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Volume 7, Issue 33: August 15, 2005

  1. New Spending Amounts to Highway Robbery
  2. House Price Surges Caused by Restrictive Laws
  3. Streamlining Federal Airport Security

1) New Spending Amounts to Highway Robbery

President Bush last week signed into the law the $286.4 billion highway bill, which Sen. John McCain (R-AZ) and a few other legislators rightly criticized for its 6,371 "special projects" -- e.g., funding for a $330 million highway loop in Bakersfield and a $231 million bridge near Anchorage. (With $941 million in pet-project funding, Alaska is the fourth largest recipient of the bill's pork. Not coincidentally, its new bridge will be named after House Transportation Committee Chairman Don Young of Alaska.)

Unfortunately, many of the bill's critics have underestimated its vices and have failed to identify a sound alternative, as Research Fellow Gabriel Roth explains in his latest op-ed, "Time for States to Finance Their Own Roads?"

The development of the internal combustion engine, Roth explains, brought the possibility of financing roads through dedicated fuel taxes, although the taxes often were diverted to non-road projects. "As a result, road users in all countries lost control of the revenues raised by central governments in road-use charges," writes Roth, editor of the forthcoming Independent Institute book, STREET SMART: Competition, Entrepreneurship, and the Future of Roads.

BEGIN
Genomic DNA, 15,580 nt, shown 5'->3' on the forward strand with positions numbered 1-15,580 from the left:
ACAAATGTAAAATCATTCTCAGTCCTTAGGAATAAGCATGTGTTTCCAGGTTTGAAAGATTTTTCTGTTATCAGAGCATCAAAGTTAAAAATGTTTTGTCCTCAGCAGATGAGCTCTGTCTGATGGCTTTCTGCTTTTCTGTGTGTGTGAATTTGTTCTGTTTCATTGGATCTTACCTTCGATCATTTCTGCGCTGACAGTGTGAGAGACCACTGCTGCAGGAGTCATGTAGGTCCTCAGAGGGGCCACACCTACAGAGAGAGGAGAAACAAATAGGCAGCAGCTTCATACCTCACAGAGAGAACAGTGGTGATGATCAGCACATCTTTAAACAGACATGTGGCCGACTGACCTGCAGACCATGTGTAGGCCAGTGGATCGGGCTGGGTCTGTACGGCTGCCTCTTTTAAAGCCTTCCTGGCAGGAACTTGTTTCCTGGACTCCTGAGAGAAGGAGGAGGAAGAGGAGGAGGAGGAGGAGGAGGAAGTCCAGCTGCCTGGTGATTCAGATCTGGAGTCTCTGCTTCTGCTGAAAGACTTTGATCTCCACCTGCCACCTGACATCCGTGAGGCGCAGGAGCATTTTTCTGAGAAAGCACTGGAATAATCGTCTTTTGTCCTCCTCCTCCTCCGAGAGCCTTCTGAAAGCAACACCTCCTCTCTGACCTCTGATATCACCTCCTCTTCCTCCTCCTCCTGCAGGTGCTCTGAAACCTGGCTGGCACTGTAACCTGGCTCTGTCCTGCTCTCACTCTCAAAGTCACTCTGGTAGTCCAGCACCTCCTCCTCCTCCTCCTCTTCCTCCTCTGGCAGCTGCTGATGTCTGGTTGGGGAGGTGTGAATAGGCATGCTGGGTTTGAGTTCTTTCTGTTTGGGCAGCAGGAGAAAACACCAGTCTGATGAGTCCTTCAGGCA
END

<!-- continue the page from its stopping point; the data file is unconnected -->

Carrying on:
Fortunately, electronic vehicle identification technology is now available to ensure that road-usage fees are used exclusively for roads, Roth explains. "Road owners, whether private firms or government agencies, can now charge directly for the use of their own roads, both to recover costs and to finance the expansion needed to eliminate excessive and growing congestion."

To maximize the benefits of the new technology, however, the federal-government middleman must be eliminated from the highway-funding equation. Federal financing is a bad deal not only for "donor" states (e.g., Arizona, California, Colorado, Florida, and Texas), it's a bad deal for "recipient" states (e.g., Alaska, Hawaii, New York, Pennsylvania, and the District of Columbia) because the federal government diverts so much money toward non-road purposes.

See "Time for States to Finance Their Own Roads?" by Gabriel Roth (8/8/05)
"¿No Será el Momento de que los Estados Financien Sus Propias Carreteras?"

For more on transportation, see


2) House Price Surges Caused by Restrictive Laws

Has the U.S. housing market become a speculative bubble in danger of imploding? Although some news stories have claimed there are strong parallels between today's housing prices and the technology-stock bubble that peaked in the spring of 2000, such comparisons have obscured more than they have illuminated, according to Research Fellow Benjamin Powell in his latest op-ed, "Making Sense of High Housing Prices."